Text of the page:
This book aims to present the Second World War from the Soviet perspective by using documents from formerly closed Soviet archives and memoirs only recently published in their full length (ie those written by Zhukov and Rokossovsky, respectively).
While the non-Russian reader can only welcome such an attempt, Prof. Bellamy's book suffers from some major shortcomings, one of which is the apparent inability of its author to read German language sources. Some errors (German ambassador von der Schulenburg is misspelled as "Schulenberg" throughout the book) could have been avoided.
But the major shortcomings are in the material presented for the Soviet side. Bellamy avoids discussing the Soviet pre-war military strategy and doctrine in a separate chapter, even though he rightly writes about the entirely offensive deployment and strategy vis-à-vis Germany. When military strategy is discussed, however, he erroneously attributes the Soviet's doctrine on the eve of the war to Svechin ("Strategy") instead of to Vladimir Triandafillov ("The nature of operations of modern armies") and Isserson.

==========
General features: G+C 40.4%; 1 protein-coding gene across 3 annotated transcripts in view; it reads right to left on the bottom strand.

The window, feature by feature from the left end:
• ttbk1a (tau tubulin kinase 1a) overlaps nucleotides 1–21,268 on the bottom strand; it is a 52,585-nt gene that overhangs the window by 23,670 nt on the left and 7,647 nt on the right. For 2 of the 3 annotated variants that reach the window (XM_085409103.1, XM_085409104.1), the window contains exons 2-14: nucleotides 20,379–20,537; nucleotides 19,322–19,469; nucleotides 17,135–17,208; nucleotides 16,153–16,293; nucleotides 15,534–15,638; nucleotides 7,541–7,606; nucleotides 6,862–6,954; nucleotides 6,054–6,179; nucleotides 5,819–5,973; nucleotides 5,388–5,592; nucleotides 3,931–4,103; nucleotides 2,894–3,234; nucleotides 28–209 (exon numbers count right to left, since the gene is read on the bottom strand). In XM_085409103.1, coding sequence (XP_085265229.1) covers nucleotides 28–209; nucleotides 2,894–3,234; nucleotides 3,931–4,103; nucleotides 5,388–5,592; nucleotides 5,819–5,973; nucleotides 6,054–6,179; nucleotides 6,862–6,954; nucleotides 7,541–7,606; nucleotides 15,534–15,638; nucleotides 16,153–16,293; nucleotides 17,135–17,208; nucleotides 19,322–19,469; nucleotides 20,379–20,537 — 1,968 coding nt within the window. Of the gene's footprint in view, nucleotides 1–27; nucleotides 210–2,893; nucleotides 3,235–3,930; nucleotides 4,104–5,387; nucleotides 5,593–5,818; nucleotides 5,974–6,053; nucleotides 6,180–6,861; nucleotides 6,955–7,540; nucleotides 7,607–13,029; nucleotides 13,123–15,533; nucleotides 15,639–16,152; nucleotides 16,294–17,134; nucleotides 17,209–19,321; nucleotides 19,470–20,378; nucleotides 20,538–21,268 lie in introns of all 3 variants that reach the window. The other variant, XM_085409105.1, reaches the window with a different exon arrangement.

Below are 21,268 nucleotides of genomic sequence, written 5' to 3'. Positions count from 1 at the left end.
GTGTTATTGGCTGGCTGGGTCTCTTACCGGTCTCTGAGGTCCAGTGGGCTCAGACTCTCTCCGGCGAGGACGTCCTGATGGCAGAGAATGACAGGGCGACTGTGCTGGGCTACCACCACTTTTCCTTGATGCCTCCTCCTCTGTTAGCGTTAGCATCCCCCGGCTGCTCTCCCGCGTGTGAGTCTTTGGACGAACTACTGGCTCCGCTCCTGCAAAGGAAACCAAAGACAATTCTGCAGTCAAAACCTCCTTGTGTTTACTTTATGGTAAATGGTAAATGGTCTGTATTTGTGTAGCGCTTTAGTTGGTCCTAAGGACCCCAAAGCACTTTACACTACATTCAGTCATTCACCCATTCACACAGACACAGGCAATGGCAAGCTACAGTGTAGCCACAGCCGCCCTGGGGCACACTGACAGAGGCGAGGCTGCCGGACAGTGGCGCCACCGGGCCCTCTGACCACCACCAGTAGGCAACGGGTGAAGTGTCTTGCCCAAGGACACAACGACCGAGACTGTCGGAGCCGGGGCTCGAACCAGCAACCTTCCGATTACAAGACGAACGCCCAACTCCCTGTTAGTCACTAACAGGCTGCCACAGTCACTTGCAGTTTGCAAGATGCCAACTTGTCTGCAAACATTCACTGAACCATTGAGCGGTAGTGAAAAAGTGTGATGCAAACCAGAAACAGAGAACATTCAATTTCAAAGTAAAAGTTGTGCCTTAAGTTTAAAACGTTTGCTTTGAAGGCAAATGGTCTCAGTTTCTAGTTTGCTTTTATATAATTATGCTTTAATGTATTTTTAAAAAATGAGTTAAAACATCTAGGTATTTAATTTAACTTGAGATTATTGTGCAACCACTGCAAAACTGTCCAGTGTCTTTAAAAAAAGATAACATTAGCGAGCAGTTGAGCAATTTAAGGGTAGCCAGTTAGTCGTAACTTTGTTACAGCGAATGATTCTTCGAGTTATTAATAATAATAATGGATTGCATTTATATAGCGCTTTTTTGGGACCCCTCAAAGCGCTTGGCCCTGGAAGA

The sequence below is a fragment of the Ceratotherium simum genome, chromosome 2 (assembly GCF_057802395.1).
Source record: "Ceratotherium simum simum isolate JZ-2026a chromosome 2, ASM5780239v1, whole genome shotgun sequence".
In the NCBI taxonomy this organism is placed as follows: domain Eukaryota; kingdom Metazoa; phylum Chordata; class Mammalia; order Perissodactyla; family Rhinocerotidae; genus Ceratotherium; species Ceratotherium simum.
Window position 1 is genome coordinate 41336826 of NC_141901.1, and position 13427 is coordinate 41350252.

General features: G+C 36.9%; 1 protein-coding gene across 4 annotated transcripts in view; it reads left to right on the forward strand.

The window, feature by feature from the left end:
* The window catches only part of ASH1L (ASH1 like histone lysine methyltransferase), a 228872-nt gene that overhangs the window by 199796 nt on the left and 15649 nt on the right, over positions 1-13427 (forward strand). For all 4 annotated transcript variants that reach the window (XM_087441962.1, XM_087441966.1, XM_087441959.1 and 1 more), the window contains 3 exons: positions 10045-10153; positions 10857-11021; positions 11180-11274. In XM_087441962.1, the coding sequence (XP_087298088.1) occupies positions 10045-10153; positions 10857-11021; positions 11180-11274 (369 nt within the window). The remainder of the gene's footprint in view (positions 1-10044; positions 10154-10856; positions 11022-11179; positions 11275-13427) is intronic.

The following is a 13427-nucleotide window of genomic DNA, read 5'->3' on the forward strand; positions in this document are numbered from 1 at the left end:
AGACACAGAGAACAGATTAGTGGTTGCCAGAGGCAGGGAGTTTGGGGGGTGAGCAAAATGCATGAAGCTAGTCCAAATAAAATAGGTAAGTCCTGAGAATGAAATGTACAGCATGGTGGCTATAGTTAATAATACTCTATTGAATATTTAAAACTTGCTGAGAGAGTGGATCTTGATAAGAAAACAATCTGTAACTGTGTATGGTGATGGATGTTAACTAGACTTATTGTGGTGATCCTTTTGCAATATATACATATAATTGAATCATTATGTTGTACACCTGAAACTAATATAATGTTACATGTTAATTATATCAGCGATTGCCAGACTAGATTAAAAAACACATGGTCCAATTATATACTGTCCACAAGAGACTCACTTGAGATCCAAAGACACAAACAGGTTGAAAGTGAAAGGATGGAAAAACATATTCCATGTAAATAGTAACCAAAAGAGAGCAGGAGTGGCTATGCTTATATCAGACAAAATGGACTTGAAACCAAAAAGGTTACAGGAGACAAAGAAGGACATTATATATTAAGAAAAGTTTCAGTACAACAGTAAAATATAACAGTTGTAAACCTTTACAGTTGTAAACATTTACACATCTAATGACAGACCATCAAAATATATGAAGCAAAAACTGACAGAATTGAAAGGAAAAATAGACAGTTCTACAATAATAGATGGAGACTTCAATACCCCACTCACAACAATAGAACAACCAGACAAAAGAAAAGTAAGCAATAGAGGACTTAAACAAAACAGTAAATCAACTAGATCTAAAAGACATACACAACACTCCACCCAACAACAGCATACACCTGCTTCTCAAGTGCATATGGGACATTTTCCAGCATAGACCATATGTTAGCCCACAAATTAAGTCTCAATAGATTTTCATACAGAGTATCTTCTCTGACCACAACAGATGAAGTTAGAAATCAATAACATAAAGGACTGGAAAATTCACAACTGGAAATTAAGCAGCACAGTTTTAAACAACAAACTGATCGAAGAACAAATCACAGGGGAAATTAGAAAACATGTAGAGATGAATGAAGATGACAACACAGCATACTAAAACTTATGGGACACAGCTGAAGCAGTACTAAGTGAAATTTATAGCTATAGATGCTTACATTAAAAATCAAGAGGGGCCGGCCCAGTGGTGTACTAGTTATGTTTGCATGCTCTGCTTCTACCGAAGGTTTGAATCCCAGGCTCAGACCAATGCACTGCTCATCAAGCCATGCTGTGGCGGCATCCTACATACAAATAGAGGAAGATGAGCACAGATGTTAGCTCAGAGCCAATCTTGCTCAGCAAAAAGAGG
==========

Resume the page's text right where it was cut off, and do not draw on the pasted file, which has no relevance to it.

Another major topic that is missing in this book is the Soviet Order of battle on June 22, 1941. Strangely enough, the well known German Order of Battle is given in the book, but no details about the Soviet deployment along the German, Hungarian and Romanian border. This is a very disappointing fact, especially because one would have wanted to compare the striking similarities in the deployment of the opposing forces. For very detailed information about the Soviet Order of Battle I can only refer the reader to the detailed works of Charles Sharp and Craig Crofoot for the ground forces and to Christer Bergström's about the Soviet Air Forces.
Overall, this book is not bad, but full of missed opportunities.